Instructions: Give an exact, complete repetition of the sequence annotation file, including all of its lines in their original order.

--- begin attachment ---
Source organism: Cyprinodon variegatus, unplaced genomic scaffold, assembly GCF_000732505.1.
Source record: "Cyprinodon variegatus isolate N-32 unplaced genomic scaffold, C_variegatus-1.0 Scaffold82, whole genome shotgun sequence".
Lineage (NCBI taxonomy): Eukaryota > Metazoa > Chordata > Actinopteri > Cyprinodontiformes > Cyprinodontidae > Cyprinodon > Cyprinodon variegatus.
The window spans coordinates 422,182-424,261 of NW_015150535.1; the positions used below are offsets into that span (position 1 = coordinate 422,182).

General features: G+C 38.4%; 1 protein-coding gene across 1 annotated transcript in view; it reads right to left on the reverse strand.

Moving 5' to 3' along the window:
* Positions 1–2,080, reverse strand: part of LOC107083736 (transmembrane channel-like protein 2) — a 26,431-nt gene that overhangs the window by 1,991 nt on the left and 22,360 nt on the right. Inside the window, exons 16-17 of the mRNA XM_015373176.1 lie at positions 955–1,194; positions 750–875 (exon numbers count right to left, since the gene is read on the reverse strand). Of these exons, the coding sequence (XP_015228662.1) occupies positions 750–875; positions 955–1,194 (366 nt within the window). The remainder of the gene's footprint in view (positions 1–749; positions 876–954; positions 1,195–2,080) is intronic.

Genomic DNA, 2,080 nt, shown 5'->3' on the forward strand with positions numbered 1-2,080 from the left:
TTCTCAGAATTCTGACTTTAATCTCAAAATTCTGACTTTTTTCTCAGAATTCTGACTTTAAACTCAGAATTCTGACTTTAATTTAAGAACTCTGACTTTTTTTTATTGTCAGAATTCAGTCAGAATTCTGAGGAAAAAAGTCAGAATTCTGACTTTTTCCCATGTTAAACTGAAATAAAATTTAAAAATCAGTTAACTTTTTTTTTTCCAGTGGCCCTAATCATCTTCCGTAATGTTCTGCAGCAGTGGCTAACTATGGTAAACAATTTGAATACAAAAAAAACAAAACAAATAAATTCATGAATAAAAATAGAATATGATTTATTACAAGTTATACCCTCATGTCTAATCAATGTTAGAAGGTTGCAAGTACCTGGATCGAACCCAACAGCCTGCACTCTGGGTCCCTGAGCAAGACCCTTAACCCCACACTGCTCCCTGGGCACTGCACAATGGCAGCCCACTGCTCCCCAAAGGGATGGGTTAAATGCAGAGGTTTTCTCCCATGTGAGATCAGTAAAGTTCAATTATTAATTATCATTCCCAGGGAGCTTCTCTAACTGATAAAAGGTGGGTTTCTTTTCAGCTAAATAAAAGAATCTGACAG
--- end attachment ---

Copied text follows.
Source organism: Cyprinodon variegatus, unplaced genomic scaffold, assembly GCF_000732505.1.
Source record: "Cyprinodon variegatus isolate N-32 unplaced genomic scaffold, C_variegatus-1.0 Scaffold82, whole genome shotgun sequence".
Lineage (NCBI taxonomy): Eukaryota > Metazoa > Chordata > Actinopteri > Cyprinodontiformes > Cyprinodontidae > Cyprinodon > Cyprinodon variegatus.
The window spans coordinates 422,182-424,261 of NW_015150535.1; the positions used below are offsets into that span (position 1 = coordinate 422,182).

General features: G+C 38.4%; 1 protein-coding gene across 1 annotated transcript in view; it reads right to left on the reverse strand.

Moving 5' to 3' along the window:
* Positions 1–2,080, reverse strand: part of LOC107083736 (transmembrane channel-like protein 2) — a 26,431-nt gene that overhangs the window by 1,991 nt on the left and 22,360 nt on the right. Inside the window, exons 16-17 of the mRNA XM_015373176.1 lie at positions 955–1,194; positions 750–875 (exon numbers count right to left, since the gene is read on the reverse strand). Of these exons, the coding sequence (XP_015228662.1) occupies positions 750–875; positions 955–1,194 (366 nt within the window). The remainder of the gene's footprint in view (positions 1–749; positions 876–954; positions 1,195–2,080) is intronic.

Genomic DNA, 2,080 nt, shown 5'->3' on the forward strand with positions numbered 1-2,080 from the left:
TTCTCAGAATTCTGACTTTAATCTCAAAATTCTGACTTTTTTCTCAGAATTCTGACTTTAAACTCAGAATTCTGACTTTAATTTAAGAACTCTGACTTTTTTTTATTGTCAGAATTCAGTCAGAATTCTGAGGAAAAAAGTCAGAATTCTGACTTTTTCCCATGTTAAACTGAAATAAAATTTAAAAATCAGTTAACTTTTTTTTTTCCAGTGGCCCTAATCATCTTCCGTAATGTTCTGCAGCAGTGGCTAACTATGGTAAACAATTTGAATACAAAAAAAACAAAACAAATAAATTCATGAATAAAAATAGAATATGATTTATTACAAGTTATACCCTCATGTCTAATCAATGTTAGAAGGTTGCAAGTACCTGGATCGAACCCAACAGCCTGCACTCTGGGTCCCTGAGCAAGACCCTTAACCCCACACTGCTCCCTGGGCACTGCACAATGGCAGCCCACTGCTCCCCAAAGGGATGGGTTAAATGCAGAGGTTTTCTCCCATGTGAGATCAGTAAAGTTCAATTATTAATTATCATTCCCAGGGAGCTTCTCTAACTGATAAAAGGTGGGTTTCTTTTCAGCTAAATAAAAGAATCTGACAG